These days, more often than not, we listen to, read about, or perhaps experience the visible problem of expanding waistlines. While an often repeated topic in our news today, it’s vital that the growing obesity issue in the United States remain a worthy subject. Not only is it affecting the wellbeing of our population by contributing to numerous medical issues such as heart disease, Type 2 diabetes, sleep disorders, hypertension and stroke, certain cancers, depression and many other disorders, but it is also impacting our already distressed economy.
The cost of treating obesity-related conditions is rising substantially. National health expenditure accounted for 16.2 percent of the gross domestic product in 2008 and is projected to reach 19.3 percent by 2019, according to the US Department of Health and Human Services. The Centers for Disease Control and Prevention (CDC) estimates the 2008 annual healthcare cost of obesity in this country was as high as $147 billion dollars with medical expenses 42 percent higher for obese employees than healthy weight employees.
Conveniently located right in our own backyard, Dr. Michael Roizen, chief wellness officer for the Cleveland Clinic, helps set us straight on this sizeable crisis. You may recognize this health guru as a frequent guest on The Dr. Oz and Oprah Winfrey shows. He also hosts his own show on HealthRadio, teamed up with heart surgeon Dr. Mehmet Oz to write the three popular YOU books, authored several bestselling RealAge books, is co-creator and co-founder of the website RealAge, (determines actual age of your body rather than calendar age), and still practices anesthesiology and internal medicine in Cleveland.
Roizen says healthcare spending is threatening the health of our economy. “If our employers are spending 16 cents for every dollar on healthcare, they can’t compete with lower prices, and that is making us less competitive for jobs.”
Working to make a difference, President Barack Obama devoted $1 billion in the American Recovery and Reinvestment Act of 2009 for prevention and wellness programs. And, with kids today facing a shorter than expected lifespan than their parents due to being overweight or obese, First Lady Michelle Obama is making childhood obesity a priority this year through the Let’s Move campaign. The goal is to provide healthier foods in schools, increase physical activity in schools and offer more information and access to healthy, affordable foods for parents.
Supporting the administration’s campaign for change, Roizen says, “Someone in authority has to make the case, whether it is [CEO] Dr. Toby Cosgrove for the Cleveland Clinic or the Obamas for Americans. This is a key component in our fight to get healthier and to be more competitive for jobs.”
Roizen points out that something must be done. “We are gaining one pound per person per year,” he says. “The average Ohioan weighs 20 pounds more than he did in 1990 at the same age and height.”
The CDC reports that 30 percent of the US adult population is obese with a body mass index (BMI) of 30 or above, 19.6 percent of children ages 6 to 11 are obese and 18.1 percent of children ages 12 to 19. Ohio was ranked 10th worst state in the United States in 2008 with 28.7 percent obese adults.
“It means that we must make a culture change,” says Roizen, admitting that it will not be a quick fix. “To make the nation more competitive through lower healthcare costs, we must do more physical activity, make it easier to get fruits and vegetables, and harder to get white breads and sugar and saturated foods.”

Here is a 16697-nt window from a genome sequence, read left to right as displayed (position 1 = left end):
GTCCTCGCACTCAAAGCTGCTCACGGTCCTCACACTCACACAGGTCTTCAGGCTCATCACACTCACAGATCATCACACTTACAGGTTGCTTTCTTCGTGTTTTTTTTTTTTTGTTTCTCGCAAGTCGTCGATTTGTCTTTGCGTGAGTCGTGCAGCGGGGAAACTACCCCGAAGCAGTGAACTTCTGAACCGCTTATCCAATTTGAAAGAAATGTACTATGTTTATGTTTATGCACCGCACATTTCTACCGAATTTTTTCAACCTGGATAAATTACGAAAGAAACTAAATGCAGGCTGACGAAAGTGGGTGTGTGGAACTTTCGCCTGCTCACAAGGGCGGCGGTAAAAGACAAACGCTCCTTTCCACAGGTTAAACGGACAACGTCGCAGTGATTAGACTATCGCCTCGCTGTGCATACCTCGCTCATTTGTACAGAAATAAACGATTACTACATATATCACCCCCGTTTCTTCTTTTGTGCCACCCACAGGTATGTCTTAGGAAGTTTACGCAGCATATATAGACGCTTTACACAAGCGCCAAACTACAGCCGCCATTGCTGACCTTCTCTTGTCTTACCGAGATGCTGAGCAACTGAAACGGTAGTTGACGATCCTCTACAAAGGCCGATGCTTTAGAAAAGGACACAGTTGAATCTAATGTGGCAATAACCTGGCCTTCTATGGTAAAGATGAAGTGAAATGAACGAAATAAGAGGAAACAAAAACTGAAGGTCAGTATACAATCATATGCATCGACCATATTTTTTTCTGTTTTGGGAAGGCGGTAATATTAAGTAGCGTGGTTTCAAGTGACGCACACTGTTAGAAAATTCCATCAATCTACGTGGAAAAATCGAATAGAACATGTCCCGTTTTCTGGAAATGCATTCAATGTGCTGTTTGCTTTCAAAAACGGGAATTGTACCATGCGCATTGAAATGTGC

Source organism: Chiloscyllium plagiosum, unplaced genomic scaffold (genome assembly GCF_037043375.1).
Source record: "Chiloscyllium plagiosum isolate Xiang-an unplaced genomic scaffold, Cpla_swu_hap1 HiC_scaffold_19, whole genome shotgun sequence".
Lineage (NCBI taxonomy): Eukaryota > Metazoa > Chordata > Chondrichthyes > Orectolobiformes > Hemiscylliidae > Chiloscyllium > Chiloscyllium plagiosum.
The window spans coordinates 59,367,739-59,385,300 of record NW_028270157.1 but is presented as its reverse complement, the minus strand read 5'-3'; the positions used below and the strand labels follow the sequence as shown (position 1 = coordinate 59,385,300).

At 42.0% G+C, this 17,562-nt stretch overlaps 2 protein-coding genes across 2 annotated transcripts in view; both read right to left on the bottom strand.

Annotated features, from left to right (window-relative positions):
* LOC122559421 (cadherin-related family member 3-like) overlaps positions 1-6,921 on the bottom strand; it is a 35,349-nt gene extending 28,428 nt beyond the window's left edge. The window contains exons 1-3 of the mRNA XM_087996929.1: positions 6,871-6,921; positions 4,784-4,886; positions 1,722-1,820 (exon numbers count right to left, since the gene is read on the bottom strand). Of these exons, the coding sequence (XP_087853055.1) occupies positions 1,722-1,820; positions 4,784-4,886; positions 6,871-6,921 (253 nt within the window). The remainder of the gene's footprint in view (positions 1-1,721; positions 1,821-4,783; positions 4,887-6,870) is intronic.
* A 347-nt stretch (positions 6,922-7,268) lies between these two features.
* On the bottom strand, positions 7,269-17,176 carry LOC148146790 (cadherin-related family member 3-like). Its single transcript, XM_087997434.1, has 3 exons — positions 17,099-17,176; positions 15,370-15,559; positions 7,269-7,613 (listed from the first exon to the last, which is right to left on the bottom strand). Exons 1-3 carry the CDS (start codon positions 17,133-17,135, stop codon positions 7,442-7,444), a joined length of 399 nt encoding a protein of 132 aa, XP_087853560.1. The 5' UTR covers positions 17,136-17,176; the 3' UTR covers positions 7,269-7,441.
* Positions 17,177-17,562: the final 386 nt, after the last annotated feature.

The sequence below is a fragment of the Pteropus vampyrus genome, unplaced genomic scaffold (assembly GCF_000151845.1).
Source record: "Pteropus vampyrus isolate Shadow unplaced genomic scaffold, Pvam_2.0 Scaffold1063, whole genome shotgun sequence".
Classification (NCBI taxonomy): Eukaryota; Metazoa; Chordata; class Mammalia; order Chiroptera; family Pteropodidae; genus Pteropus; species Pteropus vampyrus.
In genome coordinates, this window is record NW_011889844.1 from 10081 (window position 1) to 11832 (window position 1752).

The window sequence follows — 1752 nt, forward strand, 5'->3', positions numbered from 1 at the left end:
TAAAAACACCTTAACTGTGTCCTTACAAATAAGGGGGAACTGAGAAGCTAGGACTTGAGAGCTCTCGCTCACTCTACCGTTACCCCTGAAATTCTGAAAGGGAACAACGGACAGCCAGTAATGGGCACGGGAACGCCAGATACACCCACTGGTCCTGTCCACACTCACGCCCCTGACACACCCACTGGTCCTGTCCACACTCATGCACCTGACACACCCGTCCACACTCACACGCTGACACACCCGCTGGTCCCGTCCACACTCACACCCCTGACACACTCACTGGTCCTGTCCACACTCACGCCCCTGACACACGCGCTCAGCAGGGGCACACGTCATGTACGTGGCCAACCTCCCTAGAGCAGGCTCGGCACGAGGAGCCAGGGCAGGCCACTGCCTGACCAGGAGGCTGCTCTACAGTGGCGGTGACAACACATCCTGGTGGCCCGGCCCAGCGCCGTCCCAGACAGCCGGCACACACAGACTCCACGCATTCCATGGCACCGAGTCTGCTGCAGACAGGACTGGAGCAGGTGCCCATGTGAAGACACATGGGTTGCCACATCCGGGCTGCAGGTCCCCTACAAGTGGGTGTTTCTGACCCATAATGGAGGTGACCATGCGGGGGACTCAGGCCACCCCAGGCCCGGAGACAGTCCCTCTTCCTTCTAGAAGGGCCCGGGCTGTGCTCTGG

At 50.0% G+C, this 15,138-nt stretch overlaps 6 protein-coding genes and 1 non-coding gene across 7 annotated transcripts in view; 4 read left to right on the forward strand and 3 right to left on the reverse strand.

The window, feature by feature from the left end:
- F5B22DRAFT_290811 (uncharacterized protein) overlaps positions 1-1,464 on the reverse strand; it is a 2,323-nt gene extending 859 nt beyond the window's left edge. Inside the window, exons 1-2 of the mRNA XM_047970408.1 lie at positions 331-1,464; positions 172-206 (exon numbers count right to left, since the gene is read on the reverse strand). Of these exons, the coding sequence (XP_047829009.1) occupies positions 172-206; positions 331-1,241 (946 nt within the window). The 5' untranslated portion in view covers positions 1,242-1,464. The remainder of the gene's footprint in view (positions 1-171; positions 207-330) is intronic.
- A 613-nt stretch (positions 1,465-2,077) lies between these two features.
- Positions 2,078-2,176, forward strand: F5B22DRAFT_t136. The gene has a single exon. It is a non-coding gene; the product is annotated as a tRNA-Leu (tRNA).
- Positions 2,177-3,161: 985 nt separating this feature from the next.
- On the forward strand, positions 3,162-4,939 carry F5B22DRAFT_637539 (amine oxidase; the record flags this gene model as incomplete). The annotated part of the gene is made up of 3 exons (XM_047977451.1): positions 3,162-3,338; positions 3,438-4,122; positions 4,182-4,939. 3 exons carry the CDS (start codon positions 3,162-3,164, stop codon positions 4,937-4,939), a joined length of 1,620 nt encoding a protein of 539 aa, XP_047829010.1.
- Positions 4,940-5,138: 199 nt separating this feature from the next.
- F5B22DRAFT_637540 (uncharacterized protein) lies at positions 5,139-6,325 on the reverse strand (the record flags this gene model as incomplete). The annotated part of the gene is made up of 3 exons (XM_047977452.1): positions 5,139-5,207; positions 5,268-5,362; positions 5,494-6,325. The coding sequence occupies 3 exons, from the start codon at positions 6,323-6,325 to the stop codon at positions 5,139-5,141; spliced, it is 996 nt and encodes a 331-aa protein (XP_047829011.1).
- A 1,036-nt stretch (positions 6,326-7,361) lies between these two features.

Roizen explains that Cleveland Clinic is being used as a model to see what might work in our community. Offering wellness programs free of charge, loading vending machines with healthier options and offering healthier cafeteria and patient servings have become the norm at the hospital. “Employees have lost thousands of pounds in the last 15 months,” says Roizen. He describes some of the meaningful steps to make this transformation possible: change in environment to make it easier to choose healthy options, teaming up with a support buddy who has changed through diet and exercise so an employee can see that it can be done, and using muscle memory (a term that describes not feeling right when a daily physical activity or healthy food choice is skipped).
The Clinic extended free options to Cuyahoga County communities. Roizen says more than 25,000 residents joined their Go!FIT Challenge recently which included three months free membership to Curves or a YMCA location. “This was done with the hope residents would continue on their own,” he says. The Clinic also supports a local farmers market located on campus every Wednesday between June and October. “Last year we had 47 buses running from neighborhood churches to the market with WIC coupons to purchase fresh produce.”
Roizen makes it abundantly clear that people should not blame poor eating habits on the idea that healthy foods are too expensive. “This is an excuse that isn’t a real one,” he says, noting just one example: “Apples are produced in Ohio in abundant quantities and are about 35 cents each. It costs more than that for a Big Mac.” More health tips can be found on the Cleveland Clinic's wellness pages.
Our famous local wellness expert leaves us with a few hints of his own to lose weight and become healthy: 1) Walk 30 minutes a day and find a buddy to walk with; 2) Avoid saturated fats, trans fats, added sugars and syrups; 3) Eat only 100 percent whole grain; 4) Lift weights even if it is your own weight when you exercise; and 5) Know you get a do-over if you mess up.